CORVALLIS, Ore. – The vehicles arrived early and often, lining up – in some cases for several blocks – to receive free KN95 masks and Oregon-made hand sanitizer to Oregon’s agricultural and farmworker communities.
On May 27-28, at 18 distribution sites across the state, Oregon State University Extension Service employees worked side by side with the Oregon Army National Guard and Oregon Department of Agriculture to sort, load and hand out personal protective equipment earmarked for agricultural producers and farmworkers to mitigate the spread of COVID-19.
The initiative – part of Oregon’s $30 million investment to secure the state’s food supply chain and protect essential agricultural workers – resulted in the distribution of 915,000 KN95 masks and 5,000 gallons of hand sanitizer in 18 counties. It was a collaborative effort of OSU Extension, the Guard, the Department of Agriculture and Oregon's Office of Emergency Management.
“OSU Extension was proud to partner in this phenomenal effort,” said Anita Azarenko, interim vice provost for OSU's Division of Extension and Engagement. “Because Extension is deeply embedded in our communities, we were uniquely positioned to help distribute material that is crucial for keeping those on the frontlines of the pandemic safe and able to produce food for Oregon’s families.”
In Oregon City, Clackamas County Extension and its partners supported 150 farm owners/labor contractors with over 70,000 KN95 masks and 80 cases, or 1,666 24-ounce bottles, of hand sanitizer. About 100 people lined up during the first 90 minutes of the event. OSU Extension took the remaining supplies to Clackamas County's emergency operation center for the county to continue distribution to those unable to attend on the one day event.
“It’s been difficult for agricultural producers, who like all of us are trying to adjust to the ‘new normal,’” said Leah Sundquist, county liaison and office manager for Clackamas County Extension. "This is a good opportunity that will help them.”
In Salem, Marion County Extension employees worked in the 80-degree heat to load boxes of masks and hand sanitizer into cars and on to trucks at the Oregon State Fairgrounds.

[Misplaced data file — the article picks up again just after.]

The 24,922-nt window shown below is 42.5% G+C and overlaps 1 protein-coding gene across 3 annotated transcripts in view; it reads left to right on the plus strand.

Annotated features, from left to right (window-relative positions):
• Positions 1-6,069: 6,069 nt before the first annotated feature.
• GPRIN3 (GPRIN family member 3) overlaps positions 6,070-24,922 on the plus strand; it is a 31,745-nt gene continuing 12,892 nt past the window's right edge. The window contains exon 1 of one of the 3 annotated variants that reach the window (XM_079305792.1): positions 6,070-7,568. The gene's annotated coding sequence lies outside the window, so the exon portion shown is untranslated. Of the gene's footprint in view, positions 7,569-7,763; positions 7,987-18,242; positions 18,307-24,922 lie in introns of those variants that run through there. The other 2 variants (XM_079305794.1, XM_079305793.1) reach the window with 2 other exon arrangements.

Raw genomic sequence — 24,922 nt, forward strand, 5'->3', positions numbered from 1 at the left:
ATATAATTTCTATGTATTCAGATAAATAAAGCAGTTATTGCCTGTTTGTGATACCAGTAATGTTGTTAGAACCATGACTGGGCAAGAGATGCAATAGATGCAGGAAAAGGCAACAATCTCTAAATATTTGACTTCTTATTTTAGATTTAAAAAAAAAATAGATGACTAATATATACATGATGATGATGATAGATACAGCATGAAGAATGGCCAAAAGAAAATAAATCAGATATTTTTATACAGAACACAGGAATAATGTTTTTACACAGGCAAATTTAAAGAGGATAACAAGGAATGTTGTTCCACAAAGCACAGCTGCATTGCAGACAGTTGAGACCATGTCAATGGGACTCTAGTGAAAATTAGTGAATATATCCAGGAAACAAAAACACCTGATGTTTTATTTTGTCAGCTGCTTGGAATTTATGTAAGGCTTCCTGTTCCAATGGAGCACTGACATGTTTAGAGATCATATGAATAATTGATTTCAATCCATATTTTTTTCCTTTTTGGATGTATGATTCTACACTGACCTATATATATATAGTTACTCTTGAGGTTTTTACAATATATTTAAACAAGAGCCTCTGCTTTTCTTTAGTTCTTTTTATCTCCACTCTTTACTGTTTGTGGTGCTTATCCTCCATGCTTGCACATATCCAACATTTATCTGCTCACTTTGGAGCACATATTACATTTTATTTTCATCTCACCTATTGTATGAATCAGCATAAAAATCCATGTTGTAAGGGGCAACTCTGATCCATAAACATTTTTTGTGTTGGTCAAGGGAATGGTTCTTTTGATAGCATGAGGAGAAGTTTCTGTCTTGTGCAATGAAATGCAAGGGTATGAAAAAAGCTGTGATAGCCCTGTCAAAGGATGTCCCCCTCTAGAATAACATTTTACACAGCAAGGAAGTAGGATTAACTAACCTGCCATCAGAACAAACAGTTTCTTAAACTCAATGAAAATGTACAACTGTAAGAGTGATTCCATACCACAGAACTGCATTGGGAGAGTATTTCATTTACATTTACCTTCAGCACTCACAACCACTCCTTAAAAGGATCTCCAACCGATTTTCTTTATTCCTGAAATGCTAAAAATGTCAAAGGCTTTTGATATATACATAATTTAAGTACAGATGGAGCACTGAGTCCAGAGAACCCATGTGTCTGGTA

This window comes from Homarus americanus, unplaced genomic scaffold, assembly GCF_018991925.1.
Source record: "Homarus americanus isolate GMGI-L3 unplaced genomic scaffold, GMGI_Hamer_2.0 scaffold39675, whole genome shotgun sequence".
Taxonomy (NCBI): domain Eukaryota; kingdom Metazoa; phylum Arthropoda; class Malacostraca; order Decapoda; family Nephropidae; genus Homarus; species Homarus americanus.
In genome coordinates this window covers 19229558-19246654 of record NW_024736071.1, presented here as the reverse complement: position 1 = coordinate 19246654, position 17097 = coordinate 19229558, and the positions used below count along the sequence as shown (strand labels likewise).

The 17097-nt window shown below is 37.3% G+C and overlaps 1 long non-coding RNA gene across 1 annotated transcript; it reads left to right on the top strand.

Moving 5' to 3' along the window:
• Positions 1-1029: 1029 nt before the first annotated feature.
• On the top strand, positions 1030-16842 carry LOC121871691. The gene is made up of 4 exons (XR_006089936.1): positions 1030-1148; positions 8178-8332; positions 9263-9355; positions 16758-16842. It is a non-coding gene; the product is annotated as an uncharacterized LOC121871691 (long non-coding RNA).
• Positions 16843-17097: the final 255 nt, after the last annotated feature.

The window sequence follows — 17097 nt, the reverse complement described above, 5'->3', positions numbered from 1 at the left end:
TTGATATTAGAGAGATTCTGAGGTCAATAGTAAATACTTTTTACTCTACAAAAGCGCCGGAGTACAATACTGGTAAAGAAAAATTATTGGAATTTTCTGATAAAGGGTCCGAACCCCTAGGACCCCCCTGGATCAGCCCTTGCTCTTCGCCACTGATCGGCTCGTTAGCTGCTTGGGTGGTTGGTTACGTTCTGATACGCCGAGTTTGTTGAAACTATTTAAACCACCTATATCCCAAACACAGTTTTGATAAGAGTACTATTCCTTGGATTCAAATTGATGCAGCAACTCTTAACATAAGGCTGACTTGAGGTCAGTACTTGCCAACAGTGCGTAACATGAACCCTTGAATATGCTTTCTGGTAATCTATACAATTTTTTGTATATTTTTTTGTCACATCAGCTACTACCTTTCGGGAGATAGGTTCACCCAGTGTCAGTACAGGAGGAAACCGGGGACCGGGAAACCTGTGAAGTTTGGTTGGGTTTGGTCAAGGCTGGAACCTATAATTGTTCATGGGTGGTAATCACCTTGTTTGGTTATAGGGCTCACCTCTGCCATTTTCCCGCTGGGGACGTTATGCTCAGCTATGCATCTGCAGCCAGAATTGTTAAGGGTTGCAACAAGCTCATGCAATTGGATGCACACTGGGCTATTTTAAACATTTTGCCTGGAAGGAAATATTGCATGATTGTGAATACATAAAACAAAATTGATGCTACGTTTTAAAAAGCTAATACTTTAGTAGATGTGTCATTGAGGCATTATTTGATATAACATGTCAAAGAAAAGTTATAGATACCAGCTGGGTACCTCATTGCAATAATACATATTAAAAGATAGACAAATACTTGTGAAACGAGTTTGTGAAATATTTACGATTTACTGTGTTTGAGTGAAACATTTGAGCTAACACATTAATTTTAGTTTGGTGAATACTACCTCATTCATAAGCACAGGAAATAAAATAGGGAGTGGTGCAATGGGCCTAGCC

“A lot of people came together to say yes, we can do this,” said Mark Chien, local liaison administrative office manager for Marion County Extension. “Similar to the Guard, OSU Extension is represented in every county in Oregon. When we get partners like these together, it makes for excellent teamwork.”
Thirty miles south on Interstate 5, vehicles started arriving at the Linn County Extension office more than hour before the distribution was to start. Michele Webster, office manager and Linn County local liaison, said the project was relayed to farmers through the OSU Extension social network and included distribution for farmers in neighboring Benton County.
Down in Jackson County, Richard Roseberg, director of the Southern Oregon Research and Extension Center (SOREC), said a long line of vehicles formed outside SOERC in Central Point 30 minutes before the distribution was scheduled to start.
“We had a line up around the building, almost out to the road,” Roseberg said.
The SOREC Extension and Agricultural Experiment Station employees worked all day as the temperature reached 96 degrees.
At all of the distribution sites, Extension staff and volunteers also distributed a high-speed hand-washing poster designed by Extension Family and Community Health faculty to illustrate how groups of 20-30 people wash their hands properly in five minutes or less.
Some sites also handed out free cookbooks from Food Hero, an Extension social marketing campaign that empowers families to make food choices that are healthy, fun and tasty.
Determining distribution sites throughout the state also involved significant collaboration from the Oregon Health Authority, Oregon Emergency Management, Oregon State Fairgrounds, and various other county fairgrounds.